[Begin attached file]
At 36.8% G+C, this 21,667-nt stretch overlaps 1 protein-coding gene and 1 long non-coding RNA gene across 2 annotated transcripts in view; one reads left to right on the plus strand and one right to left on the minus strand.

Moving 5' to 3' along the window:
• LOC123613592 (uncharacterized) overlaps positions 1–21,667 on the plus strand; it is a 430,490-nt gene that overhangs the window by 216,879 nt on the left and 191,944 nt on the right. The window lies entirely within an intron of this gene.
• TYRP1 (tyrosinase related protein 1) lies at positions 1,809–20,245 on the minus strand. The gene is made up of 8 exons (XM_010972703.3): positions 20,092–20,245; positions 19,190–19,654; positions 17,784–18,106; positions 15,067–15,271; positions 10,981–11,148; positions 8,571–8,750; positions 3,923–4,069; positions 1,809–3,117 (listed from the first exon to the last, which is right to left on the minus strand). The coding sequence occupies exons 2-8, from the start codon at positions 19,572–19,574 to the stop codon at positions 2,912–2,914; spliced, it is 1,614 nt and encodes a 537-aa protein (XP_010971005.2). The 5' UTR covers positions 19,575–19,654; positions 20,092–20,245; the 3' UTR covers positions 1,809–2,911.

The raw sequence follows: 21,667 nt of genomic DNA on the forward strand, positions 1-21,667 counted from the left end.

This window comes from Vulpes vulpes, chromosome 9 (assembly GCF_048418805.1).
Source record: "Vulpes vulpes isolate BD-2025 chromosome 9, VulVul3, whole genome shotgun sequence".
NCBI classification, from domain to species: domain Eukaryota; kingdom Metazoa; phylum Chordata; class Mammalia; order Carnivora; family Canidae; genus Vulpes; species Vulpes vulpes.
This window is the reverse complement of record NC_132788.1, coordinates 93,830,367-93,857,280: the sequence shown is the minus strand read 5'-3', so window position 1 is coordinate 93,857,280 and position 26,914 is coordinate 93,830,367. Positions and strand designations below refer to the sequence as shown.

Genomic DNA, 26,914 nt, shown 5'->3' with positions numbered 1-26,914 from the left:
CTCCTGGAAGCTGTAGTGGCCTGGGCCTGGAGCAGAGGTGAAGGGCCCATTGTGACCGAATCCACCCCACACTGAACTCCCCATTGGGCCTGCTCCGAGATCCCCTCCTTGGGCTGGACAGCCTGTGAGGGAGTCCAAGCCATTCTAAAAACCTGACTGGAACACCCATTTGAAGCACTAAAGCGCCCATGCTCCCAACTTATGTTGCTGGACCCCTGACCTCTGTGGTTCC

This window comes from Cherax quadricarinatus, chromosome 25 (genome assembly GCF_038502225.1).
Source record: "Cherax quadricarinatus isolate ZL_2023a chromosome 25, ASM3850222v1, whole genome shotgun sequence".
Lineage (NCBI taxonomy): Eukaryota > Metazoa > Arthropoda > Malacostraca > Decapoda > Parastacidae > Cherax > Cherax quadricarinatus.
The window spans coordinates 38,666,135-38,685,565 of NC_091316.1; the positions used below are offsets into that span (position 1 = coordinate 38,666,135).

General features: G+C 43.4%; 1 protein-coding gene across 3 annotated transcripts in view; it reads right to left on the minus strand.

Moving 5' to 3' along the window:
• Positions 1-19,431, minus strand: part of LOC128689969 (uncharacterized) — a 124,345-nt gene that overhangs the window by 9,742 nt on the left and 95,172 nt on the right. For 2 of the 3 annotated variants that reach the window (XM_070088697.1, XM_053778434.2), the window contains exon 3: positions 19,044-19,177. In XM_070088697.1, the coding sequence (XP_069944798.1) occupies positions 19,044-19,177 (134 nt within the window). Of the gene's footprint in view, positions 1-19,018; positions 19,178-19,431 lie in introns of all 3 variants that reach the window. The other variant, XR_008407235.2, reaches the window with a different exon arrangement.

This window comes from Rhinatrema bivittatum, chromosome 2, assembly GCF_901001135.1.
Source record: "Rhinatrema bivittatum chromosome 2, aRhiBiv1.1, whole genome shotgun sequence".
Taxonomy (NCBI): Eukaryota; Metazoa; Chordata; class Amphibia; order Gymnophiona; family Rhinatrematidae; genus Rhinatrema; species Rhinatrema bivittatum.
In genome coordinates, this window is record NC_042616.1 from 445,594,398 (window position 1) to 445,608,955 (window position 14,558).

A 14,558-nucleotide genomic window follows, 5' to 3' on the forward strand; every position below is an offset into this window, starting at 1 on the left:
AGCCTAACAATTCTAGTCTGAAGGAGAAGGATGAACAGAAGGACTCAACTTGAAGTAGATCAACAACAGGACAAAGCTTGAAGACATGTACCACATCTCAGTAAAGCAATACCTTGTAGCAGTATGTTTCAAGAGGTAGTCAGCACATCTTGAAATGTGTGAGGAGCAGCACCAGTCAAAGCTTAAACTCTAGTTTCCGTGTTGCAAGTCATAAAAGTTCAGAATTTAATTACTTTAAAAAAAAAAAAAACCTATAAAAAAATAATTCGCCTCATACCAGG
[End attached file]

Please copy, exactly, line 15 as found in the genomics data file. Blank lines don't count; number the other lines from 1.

The window spans coordinates 38,666,135-38,685,565 of NC_091316.1; the positions used below are offsets into that span (position 1 = coordinate 38,666,135).